Sexual offenders are the most difficult group of offenders to categorise, and only a few gave information relating to their crimes. 'Pakiso', convicted of raping a child of nine, said that at the time he had been unable to control his adolescent sexual urges. 'Mduduzi', who raped a six-year-old girl said that he had not realised the unlawfulness of his act as he had thought the child was older. He said "it was only when I was tried and saw the bitterness of the family that I realised the consequences of my action."

The children had a curious view of rape, and it appeared that many did not view this offence as a crime, or at least as a serious one. Vusi was asked whether any of his family members had committed any crimes, to which he replied "my brother is in prison, but that is not for a crime…He is in prison for rape."

'Joseph', convicted of rape, said that he was "working" with a 46-year-old man. This man was monitoring the children who were supposed to be robbing people on the street. This older man apparently became attracted to a woman and asked Joseph to continue monitoring the other children. When the man was finished raping the woman, he called Joseph to come and rape her too. At that time the alarm went off and they were apprehended by the police.

From our interviews it was apparent that most of the crimes, particularly those in the economic category, were pre-planned. Also notable is that most of the crimes had occurred together with one or more accomplices. Only fourteen (or 22%) of the interviewees said that they had been alone when committing the crime. In 53% of the cases where an accomplice was present, the other perpetrators had been older than the interviewee.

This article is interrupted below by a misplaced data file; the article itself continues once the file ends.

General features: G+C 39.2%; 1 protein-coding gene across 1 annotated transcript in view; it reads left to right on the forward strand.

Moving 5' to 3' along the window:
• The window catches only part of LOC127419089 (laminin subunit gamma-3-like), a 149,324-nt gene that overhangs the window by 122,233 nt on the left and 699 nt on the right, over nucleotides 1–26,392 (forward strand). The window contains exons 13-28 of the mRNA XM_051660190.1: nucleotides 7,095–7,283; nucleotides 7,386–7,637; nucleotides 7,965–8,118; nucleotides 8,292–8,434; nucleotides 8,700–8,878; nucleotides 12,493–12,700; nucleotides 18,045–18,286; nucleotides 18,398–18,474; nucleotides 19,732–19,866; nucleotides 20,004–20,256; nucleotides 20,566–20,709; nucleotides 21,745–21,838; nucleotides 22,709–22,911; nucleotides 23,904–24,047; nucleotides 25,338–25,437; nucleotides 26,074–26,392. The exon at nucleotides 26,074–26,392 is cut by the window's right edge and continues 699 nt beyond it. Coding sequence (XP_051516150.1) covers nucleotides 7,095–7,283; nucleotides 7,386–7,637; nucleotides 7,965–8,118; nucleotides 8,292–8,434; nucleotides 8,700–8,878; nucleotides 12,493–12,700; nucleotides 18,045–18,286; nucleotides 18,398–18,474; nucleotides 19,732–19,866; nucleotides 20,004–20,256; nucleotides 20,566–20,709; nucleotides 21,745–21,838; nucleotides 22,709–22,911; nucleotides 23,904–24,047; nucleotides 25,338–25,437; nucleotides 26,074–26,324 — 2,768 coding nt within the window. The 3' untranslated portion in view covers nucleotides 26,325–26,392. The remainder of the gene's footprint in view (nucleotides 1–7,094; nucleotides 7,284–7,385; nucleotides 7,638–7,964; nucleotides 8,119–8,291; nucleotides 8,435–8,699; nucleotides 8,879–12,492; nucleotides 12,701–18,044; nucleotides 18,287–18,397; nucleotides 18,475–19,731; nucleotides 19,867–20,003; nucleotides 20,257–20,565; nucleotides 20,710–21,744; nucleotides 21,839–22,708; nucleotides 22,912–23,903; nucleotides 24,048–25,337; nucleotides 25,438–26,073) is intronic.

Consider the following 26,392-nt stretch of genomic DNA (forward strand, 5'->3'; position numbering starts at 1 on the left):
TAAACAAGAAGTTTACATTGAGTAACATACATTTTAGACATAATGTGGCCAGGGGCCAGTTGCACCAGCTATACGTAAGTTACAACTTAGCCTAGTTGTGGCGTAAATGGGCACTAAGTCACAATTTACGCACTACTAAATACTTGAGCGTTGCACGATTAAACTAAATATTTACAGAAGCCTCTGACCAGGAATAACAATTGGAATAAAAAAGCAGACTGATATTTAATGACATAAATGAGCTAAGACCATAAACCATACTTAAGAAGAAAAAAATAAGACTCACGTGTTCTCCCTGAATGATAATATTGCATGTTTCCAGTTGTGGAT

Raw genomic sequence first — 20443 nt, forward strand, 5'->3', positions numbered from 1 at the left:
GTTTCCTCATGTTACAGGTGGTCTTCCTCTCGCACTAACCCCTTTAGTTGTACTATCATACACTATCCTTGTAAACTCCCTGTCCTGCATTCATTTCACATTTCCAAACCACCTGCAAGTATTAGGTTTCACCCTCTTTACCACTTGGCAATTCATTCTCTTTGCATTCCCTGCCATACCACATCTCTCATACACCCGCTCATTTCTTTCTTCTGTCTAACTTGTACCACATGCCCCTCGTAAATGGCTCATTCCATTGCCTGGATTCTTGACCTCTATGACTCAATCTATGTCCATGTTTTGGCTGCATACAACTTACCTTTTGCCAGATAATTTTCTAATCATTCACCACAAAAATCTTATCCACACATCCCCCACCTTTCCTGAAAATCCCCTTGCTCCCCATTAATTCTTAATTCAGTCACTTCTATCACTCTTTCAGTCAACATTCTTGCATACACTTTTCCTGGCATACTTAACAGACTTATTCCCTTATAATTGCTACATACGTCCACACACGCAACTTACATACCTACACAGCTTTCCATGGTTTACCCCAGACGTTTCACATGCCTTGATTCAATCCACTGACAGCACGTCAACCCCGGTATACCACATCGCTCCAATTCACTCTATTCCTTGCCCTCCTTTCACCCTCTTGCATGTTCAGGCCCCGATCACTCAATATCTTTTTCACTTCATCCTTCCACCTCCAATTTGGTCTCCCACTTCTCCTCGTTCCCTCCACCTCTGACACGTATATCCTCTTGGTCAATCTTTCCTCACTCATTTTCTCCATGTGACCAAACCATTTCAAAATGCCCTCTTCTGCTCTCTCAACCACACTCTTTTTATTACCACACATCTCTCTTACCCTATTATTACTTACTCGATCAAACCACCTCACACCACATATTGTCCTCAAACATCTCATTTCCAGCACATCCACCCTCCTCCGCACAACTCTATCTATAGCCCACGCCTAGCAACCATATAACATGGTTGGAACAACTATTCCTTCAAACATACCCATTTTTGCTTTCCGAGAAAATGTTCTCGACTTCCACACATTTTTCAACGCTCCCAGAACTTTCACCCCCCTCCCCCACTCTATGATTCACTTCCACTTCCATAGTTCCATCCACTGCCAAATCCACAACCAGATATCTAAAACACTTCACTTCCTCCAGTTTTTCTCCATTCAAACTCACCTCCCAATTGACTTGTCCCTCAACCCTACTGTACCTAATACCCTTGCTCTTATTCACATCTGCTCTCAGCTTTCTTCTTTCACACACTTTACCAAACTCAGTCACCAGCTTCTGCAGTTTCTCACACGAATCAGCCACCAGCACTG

In some of these cases, the accomplices had become co-accused in the same cases, and some had been convicted. Often the children complained that these people had been given different sentences. In other cases, the accomplices had run away before arrest, or had absconded during the trial process. In one case, the co-accused had been killed by the police during the arrest.

Backgrounds
In order to gain an understanding of the children who were in prison, they were asked questions to determine their backgrounds, and education. However, the questions posed were of a preliminary nature, and a second or more detailed type of study would be necessary to elicit greater information on this subject.

Most of the children interviewed came from deprived families, where one or less members of the household was employed, often in the informal sector. In most cases, the interviewees lived with more than four people in the house. Often, the boys were living with other relatives. For example, one child was living with his grandmother and twenty others in Atteridgeville.